Oil rose on Wednesday, lifted by reports of Saudi supply cuts to Asia, but gains were capped by a lack of detail about the reductions and because of signs of rising supplies from other producers.
Prices for Brent futures, the international benchmark for oil prices, were trading at $53.85 per barrel at 0723 GMT, up 21 cents from their last close.
U.S. West Texas Intermediate (WTI) crude futures were at $51.07 a barrel, up 25 cents.
Traders said the gains were a result of mounting reports that Saudi Arabia, the world's top oil exporter, was cutting crude supplies slightly from contracted volumes in February, including to India and Malaysia.
But there are still plenty of signs that global supplies are ample. Seeking to plug any supply gap left by the OPEC production cuts, European and Chinese traders are shipping a record 22 million barrels of crude from the North Sea and Azerbaijan to Asia this month.
Many observers also still doubt the planned cuts will go deep enough to rebalance a market that has suffered from oversupply for the past two years. Both Brent and WTI futures were down around 6 percent this month.
"Traders continued to fret about rising U.S. supply and compliance by OPEC to agreed-upon production cuts," ANZ bank said.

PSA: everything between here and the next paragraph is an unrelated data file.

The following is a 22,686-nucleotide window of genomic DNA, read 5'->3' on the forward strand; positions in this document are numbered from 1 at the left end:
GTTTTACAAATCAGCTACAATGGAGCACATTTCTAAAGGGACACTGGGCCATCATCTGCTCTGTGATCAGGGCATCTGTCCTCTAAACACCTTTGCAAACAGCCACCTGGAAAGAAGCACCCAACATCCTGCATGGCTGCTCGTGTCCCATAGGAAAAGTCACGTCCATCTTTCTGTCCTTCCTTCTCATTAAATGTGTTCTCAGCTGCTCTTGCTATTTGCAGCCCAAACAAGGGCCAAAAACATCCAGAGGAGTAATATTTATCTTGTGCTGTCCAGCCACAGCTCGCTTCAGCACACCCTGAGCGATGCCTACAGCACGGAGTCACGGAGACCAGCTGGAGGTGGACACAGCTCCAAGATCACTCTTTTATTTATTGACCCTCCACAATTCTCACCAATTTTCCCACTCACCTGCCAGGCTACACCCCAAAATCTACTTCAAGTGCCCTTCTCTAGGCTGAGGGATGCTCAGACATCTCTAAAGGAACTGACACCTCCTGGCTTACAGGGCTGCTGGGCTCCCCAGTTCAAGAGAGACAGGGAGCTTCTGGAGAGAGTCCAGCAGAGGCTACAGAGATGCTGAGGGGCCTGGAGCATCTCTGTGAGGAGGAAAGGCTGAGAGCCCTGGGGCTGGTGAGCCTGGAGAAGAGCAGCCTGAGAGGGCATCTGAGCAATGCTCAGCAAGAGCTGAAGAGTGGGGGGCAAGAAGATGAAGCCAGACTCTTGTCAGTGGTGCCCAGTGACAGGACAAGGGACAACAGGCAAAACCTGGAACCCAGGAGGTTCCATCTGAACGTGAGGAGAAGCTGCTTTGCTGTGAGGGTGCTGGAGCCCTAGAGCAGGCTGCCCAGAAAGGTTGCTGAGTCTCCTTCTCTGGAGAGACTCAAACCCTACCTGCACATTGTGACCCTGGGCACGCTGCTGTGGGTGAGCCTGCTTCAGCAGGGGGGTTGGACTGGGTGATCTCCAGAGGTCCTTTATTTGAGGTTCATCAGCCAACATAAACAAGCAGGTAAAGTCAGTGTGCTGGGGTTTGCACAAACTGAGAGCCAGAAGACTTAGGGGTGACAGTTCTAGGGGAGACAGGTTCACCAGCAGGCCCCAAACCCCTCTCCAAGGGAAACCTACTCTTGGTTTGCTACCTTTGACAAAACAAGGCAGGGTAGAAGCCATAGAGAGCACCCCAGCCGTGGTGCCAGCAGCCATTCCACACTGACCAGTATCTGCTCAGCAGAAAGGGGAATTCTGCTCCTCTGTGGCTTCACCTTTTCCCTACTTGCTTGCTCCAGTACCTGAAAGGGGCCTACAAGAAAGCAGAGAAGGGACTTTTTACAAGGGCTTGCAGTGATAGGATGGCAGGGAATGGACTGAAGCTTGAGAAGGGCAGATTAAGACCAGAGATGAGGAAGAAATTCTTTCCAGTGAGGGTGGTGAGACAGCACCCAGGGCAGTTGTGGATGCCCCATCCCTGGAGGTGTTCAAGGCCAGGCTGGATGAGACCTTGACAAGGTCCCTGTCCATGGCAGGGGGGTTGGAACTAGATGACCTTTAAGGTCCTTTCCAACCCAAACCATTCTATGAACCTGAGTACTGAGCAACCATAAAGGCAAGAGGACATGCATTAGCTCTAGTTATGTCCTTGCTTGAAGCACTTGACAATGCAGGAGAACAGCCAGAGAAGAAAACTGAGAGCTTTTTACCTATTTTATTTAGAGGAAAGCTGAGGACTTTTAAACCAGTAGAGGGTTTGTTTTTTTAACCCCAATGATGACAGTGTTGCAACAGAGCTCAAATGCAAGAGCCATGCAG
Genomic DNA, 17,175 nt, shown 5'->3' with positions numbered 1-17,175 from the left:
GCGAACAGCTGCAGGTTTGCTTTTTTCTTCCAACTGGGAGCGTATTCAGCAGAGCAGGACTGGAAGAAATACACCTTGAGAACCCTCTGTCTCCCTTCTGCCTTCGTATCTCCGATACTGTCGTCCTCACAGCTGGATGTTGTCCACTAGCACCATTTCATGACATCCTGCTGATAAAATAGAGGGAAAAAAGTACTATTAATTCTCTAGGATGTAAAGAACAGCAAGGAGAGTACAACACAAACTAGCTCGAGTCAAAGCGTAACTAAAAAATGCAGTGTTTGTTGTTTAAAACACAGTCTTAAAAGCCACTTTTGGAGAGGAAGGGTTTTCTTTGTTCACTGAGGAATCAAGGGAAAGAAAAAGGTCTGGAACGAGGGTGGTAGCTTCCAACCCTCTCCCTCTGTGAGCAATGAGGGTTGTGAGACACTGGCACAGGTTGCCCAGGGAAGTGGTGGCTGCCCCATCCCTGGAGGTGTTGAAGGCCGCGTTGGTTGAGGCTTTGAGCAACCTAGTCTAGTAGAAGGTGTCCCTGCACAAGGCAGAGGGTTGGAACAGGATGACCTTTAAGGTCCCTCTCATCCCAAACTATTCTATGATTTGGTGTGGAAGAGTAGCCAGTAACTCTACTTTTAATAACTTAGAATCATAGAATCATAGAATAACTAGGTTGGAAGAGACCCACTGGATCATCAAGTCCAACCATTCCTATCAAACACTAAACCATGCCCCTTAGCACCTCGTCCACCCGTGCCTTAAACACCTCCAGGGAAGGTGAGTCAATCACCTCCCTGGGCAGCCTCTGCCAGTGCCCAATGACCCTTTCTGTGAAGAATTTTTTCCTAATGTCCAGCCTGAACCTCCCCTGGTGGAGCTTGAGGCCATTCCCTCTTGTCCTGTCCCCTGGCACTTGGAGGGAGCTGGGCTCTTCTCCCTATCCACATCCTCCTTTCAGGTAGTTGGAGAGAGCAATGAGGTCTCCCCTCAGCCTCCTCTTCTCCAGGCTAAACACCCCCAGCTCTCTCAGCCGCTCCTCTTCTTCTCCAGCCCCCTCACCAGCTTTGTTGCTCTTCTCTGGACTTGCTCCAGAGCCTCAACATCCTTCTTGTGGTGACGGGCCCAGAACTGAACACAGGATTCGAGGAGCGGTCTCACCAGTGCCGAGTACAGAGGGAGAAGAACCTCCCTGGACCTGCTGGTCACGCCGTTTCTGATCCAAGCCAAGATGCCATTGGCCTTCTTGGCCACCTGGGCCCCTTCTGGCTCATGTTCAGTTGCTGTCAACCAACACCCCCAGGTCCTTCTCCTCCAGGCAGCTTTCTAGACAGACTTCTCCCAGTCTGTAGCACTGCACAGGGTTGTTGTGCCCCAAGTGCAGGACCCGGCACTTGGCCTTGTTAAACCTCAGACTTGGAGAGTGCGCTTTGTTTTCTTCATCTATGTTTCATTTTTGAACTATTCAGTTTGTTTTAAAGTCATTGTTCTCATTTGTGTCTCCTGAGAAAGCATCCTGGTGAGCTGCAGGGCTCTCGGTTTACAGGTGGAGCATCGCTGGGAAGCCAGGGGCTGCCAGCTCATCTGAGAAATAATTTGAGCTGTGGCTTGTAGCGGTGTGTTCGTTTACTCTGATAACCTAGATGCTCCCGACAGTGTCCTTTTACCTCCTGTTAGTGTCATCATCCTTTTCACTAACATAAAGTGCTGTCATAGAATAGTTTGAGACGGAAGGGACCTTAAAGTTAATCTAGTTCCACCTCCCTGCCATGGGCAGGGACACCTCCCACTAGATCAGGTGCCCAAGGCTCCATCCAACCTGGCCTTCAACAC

The U.S. Energy Information Administration (EIA) said on Tuesday that American crude production in 2017 would rise by 110,000 barrels per day (bpd) to 9 million bpd.
Energy consultancy Wood Mackenzie also said oil and gas companies will increase spending by 3 percent to $450 billion in 2017 globally.
Another concern is high U.S. crude stockpiles, with the EIA scheduled to release its latest figures on Wednesday.
Outside the United States, there were lingering doubts over compliance with production cuts from members of the Organization of the Petroleum Exporting Countries (OPEC).
OPEC's second-biggest producer Iraq plans to raise crude exports from its southern port of Basra to an all-time high of 3.641 million bpd in February, keeping shipments high even as OPEC production cuts take effect this month.
Some cuts, however, were happening. In non-OPEC member Russia, which also agreed to cut output, extreme cold has helped reduce production by around 100,000 bpd this month as facilities struggled to cope with the extreme conditions.
However temperatures in Siberia, where a lot of Russian oil production is located, are expected to rise within the next week to more normal levels for this time of year, meteorological data in Thomson Reuters Eikon showed.